SQL Clone
SQLServerCentral is supported by Redgate
 
Log in  ::  Register  ::  Not logged in
 
 
 


Swap columns


Swap columns

Author
Message
SQLRNNR
SQLRNNR
SSC Guru
SSC Guru (143K reputation)SSC Guru (143K reputation)SSC Guru (143K reputation)SSC Guru (143K reputation)SSC Guru (143K reputation)SSC Guru (143K reputation)SSC Guru (143K reputation)SSC Guru (143K reputation)

Group: General Forum Members
Points: 143291 Visits: 18649
Thanks for the question

Jason...AKA CirqueDeSQLeil
_______________________________________________
I have given a name to my pain...MCM SQL Server, MVP
SQL RNNR
Posting Performance Based Questions - Gail Shaw
Learn Extended Events

Tom Thomson
Tom Thomson
SSC Guru
SSC Guru (50K reputation)SSC Guru (50K reputation)SSC Guru (50K reputation)SSC Guru (50K reputation)SSC Guru (50K reputation)SSC Guru (50K reputation)SSC Guru (50K reputation)SSC Guru (50K reputation)

Group: General Forum Members
Points: 50317 Visits: 13147
Carlo Romagnano (12/30/2010)
Try this for fun:
DECLARE @MyTable TABLE (Col1 INT,
Col2 INT
,Col3 INT)
DECLARE @i INT
-- Col1 Col2
INSERT INTO @MyTable(Col1,Col2) VALUES (1, 2)
INSERT INTO @MyTable(Col1,Col2) VALUES (3, 4)
SET @i = 0
UPDATE @MyTable SET
@i = @i + Col1
, Col1 = Col2
, Col2 = Col1
, Col3 = @i

SELECT Col1, Col2, Col3 FROM @MyTable


Mixing column swap with quirky update in this form is perhaps interesting, but certainly not deterministic - even though there are no indexes involved so that the only thing likely to disturb the sequencing is parallelism and doing this serially is probably going to be faster than the synchronisation overhead incurred in doing it in parallel so the optimiser is unlikely to choose parallel evaluation, there's nothing in the language specification that guarantees the order in which the rows are processed so the system can choose either row to process first or indeed can process both rows at once, which means there are 3 different results all of which would be "correct". So if you were relying on what goes into col3, you would need to add protective code to check that the (inter-row) sequencing is what you expected and abort the operation if it isn't.

Tom

UMG Developer
UMG Developer
SSCertifiable
SSCertifiable (7.2K reputation)SSCertifiable (7.2K reputation)SSCertifiable (7.2K reputation)SSCertifiable (7.2K reputation)SSCertifiable (7.2K reputation)SSCertifiable (7.2K reputation)SSCertifiable (7.2K reputation)SSCertifiable (7.2K reputation)

Group: General Forum Members
Points: 7200 Visits: 2204
Thanks for the question!

I think this would fall under the "Halloween Protection" portions of updates and deletes.

For some trivia you can read some about the Halloween problem here.
Carlo Romagnano
Carlo Romagnano
SSChampion
SSChampion (12K reputation)SSChampion (12K reputation)SSChampion (12K reputation)SSChampion (12K reputation)SSChampion (12K reputation)SSChampion (12K reputation)SSChampion (12K reputation)SSChampion (12K reputation)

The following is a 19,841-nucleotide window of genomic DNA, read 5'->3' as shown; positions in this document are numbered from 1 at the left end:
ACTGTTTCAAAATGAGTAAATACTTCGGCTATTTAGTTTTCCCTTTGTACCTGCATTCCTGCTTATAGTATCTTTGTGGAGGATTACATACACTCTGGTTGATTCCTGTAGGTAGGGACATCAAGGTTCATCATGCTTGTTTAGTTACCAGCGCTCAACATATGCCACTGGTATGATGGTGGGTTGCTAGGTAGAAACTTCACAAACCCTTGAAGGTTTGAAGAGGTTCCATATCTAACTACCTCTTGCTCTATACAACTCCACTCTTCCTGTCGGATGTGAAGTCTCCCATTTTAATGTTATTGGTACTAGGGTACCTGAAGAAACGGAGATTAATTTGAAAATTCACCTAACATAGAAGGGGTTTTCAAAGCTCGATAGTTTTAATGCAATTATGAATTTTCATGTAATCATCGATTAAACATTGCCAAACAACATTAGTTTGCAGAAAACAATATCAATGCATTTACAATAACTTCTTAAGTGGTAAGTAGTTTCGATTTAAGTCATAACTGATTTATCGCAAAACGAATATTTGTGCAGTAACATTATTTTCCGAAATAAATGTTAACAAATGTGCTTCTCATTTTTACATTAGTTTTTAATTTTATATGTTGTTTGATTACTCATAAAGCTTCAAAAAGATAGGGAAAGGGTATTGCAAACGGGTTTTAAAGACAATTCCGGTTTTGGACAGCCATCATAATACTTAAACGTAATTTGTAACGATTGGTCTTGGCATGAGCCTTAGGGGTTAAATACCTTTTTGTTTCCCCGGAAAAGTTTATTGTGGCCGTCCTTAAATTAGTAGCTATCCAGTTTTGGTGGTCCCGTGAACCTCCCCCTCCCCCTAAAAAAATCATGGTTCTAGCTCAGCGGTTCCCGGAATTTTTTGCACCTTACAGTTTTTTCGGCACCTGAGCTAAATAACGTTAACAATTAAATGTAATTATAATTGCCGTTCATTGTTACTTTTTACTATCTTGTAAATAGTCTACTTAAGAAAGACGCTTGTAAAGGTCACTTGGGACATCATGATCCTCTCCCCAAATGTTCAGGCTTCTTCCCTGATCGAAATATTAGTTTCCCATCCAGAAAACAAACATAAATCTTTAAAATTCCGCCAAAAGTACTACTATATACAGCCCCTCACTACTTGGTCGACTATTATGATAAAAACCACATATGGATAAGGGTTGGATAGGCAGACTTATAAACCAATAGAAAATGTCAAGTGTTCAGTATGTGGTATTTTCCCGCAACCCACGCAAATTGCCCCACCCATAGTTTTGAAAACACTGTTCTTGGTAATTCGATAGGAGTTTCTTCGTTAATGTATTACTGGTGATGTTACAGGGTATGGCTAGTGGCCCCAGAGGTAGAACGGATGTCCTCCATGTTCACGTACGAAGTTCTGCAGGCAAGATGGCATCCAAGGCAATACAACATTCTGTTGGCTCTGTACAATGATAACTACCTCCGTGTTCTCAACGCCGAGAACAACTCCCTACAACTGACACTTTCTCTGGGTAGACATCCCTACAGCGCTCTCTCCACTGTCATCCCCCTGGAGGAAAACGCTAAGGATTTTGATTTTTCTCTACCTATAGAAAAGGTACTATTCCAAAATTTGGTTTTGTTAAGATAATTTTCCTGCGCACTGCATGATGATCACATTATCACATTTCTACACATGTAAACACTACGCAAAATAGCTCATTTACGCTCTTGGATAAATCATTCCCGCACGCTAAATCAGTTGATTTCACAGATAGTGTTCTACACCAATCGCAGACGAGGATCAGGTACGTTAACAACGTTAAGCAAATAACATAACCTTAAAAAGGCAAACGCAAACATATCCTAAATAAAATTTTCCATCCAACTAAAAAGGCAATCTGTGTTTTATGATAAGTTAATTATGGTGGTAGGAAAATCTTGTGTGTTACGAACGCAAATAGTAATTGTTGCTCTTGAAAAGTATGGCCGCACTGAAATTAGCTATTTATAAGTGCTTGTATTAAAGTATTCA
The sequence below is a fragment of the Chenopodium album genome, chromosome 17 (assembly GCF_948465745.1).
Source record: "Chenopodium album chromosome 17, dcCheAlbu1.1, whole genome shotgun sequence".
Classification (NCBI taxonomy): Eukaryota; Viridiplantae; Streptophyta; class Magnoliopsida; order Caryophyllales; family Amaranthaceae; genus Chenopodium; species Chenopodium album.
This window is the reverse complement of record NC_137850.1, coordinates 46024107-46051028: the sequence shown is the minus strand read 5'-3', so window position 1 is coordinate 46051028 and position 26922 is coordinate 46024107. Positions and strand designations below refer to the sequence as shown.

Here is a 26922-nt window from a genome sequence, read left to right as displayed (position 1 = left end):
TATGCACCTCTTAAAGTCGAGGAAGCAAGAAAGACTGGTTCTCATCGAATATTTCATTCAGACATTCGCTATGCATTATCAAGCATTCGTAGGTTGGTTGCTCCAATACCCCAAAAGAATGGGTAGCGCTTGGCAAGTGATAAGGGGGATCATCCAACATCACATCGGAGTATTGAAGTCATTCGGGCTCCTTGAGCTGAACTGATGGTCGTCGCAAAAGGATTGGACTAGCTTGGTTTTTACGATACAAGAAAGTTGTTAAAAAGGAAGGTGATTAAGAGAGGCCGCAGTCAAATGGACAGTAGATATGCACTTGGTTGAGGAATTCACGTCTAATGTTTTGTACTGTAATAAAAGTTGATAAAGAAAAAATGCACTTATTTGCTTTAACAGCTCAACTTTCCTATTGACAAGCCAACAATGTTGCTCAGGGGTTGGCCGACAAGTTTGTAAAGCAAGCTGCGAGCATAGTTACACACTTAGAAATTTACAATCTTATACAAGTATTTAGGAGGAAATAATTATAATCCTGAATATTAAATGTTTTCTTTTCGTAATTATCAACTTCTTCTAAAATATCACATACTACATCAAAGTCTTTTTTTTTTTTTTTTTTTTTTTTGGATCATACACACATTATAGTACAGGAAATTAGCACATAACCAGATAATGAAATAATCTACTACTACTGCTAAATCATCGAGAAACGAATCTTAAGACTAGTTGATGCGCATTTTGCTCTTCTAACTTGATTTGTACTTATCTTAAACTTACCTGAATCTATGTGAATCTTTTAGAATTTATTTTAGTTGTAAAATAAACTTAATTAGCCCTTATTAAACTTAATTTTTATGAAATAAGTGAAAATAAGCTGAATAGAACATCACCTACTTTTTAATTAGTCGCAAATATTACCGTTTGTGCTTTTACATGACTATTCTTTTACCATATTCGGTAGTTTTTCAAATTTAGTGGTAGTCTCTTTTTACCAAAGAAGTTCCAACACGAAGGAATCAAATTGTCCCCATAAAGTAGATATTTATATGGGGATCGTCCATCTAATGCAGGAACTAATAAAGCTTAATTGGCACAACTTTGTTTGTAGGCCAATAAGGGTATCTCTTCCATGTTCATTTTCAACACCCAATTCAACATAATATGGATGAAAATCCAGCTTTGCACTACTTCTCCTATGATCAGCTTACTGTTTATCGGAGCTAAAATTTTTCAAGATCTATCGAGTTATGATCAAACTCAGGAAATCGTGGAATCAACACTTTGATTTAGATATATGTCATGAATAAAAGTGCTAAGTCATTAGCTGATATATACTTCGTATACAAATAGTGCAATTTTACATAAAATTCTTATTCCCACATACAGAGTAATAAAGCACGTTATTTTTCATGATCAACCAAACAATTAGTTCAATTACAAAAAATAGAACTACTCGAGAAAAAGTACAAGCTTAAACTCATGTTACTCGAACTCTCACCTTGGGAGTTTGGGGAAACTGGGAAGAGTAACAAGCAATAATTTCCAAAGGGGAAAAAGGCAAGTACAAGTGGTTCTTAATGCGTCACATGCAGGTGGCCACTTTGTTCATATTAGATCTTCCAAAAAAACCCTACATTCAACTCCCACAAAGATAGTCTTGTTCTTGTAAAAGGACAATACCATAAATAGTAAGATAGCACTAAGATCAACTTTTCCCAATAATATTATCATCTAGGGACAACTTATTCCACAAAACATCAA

Group: General Forum Members
Points: 12287 Visits: 3514
Tom.Thomson (12/30/2010)
[b]Carlo Romagnano

Mixing column swap with quirky update in this form is perhaps interesting, but certainly not deterministic - even though there are no indexes involved so that the only thing likely to disturb the sequencing is parallelism and doing this serially is probably going to be faster than the synchronisation overhead incurred in doing it in parallel so the optimiser is unlikely to choose parallel evaluation, there's nothing in the language specification that guarantees the order in which the rows are processed so the system can choose either row to process first or indeed can process both rows at once, which means there are 3 different results all of which would be "correct". So if you were relying on what goes into col3, you would need to add protective code to check that the (inter-row) sequencing is what you expected and abort the operation if it isn't.

Here a real situation for using local variable in the update statement.
-- prologue
CREATE TABLE toProcTable
(
ID int identity(1,1) NOT NULL primary key clustered
,cCol1 sysname
,bProcessed BIT
)
CREATE INDEX IDX__toProcTable ON toProcTable (bProcessed)
-- in sql2008, add here a filter bProcessed IS NULL OR bProcessed = 0

DECLARE @id INT
,@cCol1 sysname
INSERT INTO toProcTable(cCol1)
SELECT name from sys.objects
-- end prologue

-- process one row at time
WHILE 1=1
BEGIN
BEGIN TRAN
-- in the table a list of rows to process one after one, doesn't matter in which order

UPDATE TOP (1) toProcTable SET
bProcessed = 1
-- save some info for later processing
,@id = toProcTable.ID
,@cCol1 = toProcTable.cCol1
WHERE bProcessed IS NULL
OR bProcessed = 0
IF @@ROWCOUNT < 1
BREAK

-- do some process
PRINT 'Processing: ' + @cCol1
SELECT * FROM sys.tables s WHERE s.name = @cCol1
COMMIT
END

DROP TABLE toProcTable


sknox
sknox
SSCertifiable
SSCertifiable (6.9K reputation)SSCertifiable (6.9K reputation)SSCertifiable (6.9K reputation)SSCertifiable (6.9K reputation)SSCertifiable (6.9K reputation)SSCertifiable (6.9K reputation)SSCertifiable (6.9K reputation)SSCertifiable (6.9K reputation)

Group: General Forum Members
Points: 6888 Visits: 3153
[quote]Carlo Romagnano (12/31/2010)
Here a real situation for using local variable in the update statement.

Carlo,
I'm curious as to the context of your code (not included here for brevity and because somewhere between me and SQLServerCentral.com is a stupid IPS that thinks any text with a certain common SQL word in it is an injection attack) -- I'm guessing you abbreviated the row process in what you posted from some form of dynamic SQL.

I'm curious for an explanation of why you're doing row-by-row processing here instead of set-based operations.